Back to the original question – Does an artist’s personal life affect how we view their art?

As much as I want to say ‘yes,’ the truth may be more of a ‘no.’ I enjoy the work of Allen and Polanski, of Hoffman and Ledger. Their abilities have a certain pull, a certain truth about them. I would have never said I feel the same about Hemingway till I started reading this memoir.

When it comes to the person, I cannot say the same. Allen and Polanski have such allegations that are reprehensible. Hoffman, Ledger, and Hemingway fought against a different demon – one of addiction that most will tell you is a battle royale with addiction being the victor most of the time. The latter three I can excuse or make exceptions. But of the first two, I cannot.

I probably will watch movies by Allen or Polanski again but I will always think about their predatory behavior as well and wonder how this has affected the movie I am watching.

If that is the case, then the answer will always be yes. I might be able to make excuses for some. But knowing what I know, I will always look for clues of those unearthed secrets in their works. I will wonder if there weren’t signs of it before the accusation.

I will always wonder.

Making the Christmas List

Family Movie Night

 

by Karyn Bowman

 

Now that snow has fallen on the ground, it can truly be considered the holiday season.

 

It is not Christmas, or winter even, until the snow has fallen. Otherwise, winter becomes this cruel joke with cold winds and gray surroundings. There is no fun in pulling a sled across hard dirt or grass. While a fake snowman made from scrap wood or metal pieces might be funky and kind of cool, it cannot replace the real thing.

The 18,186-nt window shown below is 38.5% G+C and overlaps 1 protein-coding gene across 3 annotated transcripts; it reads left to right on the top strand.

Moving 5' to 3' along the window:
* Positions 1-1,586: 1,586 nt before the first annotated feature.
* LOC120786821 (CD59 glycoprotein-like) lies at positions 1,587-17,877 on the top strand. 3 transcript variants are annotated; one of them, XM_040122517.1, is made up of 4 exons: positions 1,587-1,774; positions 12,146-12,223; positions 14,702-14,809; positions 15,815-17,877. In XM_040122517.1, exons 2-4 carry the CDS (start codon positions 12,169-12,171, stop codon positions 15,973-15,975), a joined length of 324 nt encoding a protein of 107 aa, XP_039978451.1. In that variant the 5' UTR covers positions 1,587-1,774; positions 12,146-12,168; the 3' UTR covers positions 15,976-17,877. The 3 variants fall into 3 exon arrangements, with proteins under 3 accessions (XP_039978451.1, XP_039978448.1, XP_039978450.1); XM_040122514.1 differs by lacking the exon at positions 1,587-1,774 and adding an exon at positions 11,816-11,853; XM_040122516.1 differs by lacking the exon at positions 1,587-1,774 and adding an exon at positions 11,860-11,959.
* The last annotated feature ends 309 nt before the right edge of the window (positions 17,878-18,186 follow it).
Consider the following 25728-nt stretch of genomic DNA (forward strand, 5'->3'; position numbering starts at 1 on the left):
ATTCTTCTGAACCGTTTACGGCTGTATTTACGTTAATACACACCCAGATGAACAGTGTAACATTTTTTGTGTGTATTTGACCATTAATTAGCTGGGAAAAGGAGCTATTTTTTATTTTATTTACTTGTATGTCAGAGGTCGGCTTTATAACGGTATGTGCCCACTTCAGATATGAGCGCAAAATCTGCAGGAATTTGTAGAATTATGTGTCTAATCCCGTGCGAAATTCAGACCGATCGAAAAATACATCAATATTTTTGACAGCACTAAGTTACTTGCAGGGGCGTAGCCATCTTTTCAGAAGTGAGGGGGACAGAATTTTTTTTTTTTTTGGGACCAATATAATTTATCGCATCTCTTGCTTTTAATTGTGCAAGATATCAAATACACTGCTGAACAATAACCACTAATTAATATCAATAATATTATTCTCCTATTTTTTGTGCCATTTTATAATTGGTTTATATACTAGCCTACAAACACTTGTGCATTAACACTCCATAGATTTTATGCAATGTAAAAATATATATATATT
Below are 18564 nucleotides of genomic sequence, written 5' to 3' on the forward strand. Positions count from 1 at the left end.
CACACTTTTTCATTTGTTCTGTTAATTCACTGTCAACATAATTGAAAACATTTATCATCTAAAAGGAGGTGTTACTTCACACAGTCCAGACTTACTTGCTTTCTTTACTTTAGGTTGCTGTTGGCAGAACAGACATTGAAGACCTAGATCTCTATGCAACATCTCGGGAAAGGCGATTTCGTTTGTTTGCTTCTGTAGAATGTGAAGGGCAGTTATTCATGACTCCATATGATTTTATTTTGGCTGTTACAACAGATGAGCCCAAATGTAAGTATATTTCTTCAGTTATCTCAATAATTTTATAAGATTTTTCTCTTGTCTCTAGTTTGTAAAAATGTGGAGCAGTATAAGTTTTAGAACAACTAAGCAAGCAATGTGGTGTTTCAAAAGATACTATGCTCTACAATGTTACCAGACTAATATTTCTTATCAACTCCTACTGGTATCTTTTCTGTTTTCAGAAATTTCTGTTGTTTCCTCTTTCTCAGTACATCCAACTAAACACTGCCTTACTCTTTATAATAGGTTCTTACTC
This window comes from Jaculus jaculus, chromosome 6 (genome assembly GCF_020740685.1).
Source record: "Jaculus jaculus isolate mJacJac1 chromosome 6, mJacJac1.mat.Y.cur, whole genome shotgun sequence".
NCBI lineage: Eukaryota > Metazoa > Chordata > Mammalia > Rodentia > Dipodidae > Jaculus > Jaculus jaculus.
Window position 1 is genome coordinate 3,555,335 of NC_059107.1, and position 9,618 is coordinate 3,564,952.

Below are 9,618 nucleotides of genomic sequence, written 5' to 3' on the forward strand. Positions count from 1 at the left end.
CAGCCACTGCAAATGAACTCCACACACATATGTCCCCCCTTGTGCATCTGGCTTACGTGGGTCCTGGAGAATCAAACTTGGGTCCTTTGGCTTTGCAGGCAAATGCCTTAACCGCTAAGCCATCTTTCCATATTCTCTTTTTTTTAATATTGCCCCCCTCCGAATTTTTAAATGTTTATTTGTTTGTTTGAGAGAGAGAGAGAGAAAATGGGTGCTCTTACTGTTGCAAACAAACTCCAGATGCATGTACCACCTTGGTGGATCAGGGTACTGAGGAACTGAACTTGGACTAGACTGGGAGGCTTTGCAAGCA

I like winter days when we brave the cold, spend an hour or so doing something ‘outdoorsy’ before coming in for hot chocolate and cookies. There are also days in which I spend time playing games or doing puzzles because it is just too darn cold to go outside. Cookies and hot chocolate make those days special as well.

 

For now, Christmas will seem like Christmas, especially if the temps stay in the low 30s so that it is not too cold to enjoy being outside. Those temperatures make it possible to be out without being an icicle in two-minutes flat. Very helpful as there are many outdoor events to take in during the next few days and weeks.

 

Sifting through our mail find the start of Christmas cards and holiday catalogs. I love seeing all of the different products that are out there. We also get dvds from various companies. But one that I felt I had to watch is called Chicago’s Christmas Tree Ship.

 

Image from VAP Films

Image from VAP Films

The story is about Captain Herman Schuenemann who brought thousands of trees from the Upper Pennisula of Michigan on his schooner every year to Chicago. He was known as Captain Santa. But in 1912, as he prepares his ship for its annual run, the weather takes a nasty turn. Barometers belonging to the local people in Michigan start going crazy. Even the rats flee the ship. Schuenemann decides to go ahead anyway.

 

It is a storm of epic proportions that water logs an already burdened ship. The waves confronted by these sailors are massive. Water that goes into the open hulls freezes immediately. The ship is lost. That is until the early 70s when a diver finds the wreckage, nearly intact, approximately 60 miles from its destination.

 

If I was giving this video to someone, it would be to a Chicago history nut, someone who loves diving around old wrecks, someone who loves being on Lake Michigan. If they love the History Channel, as my father does, I am thinking they would like this dvd. It is filled with old pictures of the time period as well as pictures of Capt. Schuenemann and underwater footage of the wreck.

 

Now you are probably wondering where you can buy this wonderful video that will make an excellent present to Uncle Al who used to sail on Lake Michigan as a merchant Marine or whatever shipping company it is that brings/brought goods back and forth on the lake. All you have to do is visit www.VAPFilms.com or call 608-873-5784. They will happily process your order for $24.00. There are other movies in the catalog that might intrigue you as well.

 

 

Until next week, see you in the Rental Aisle.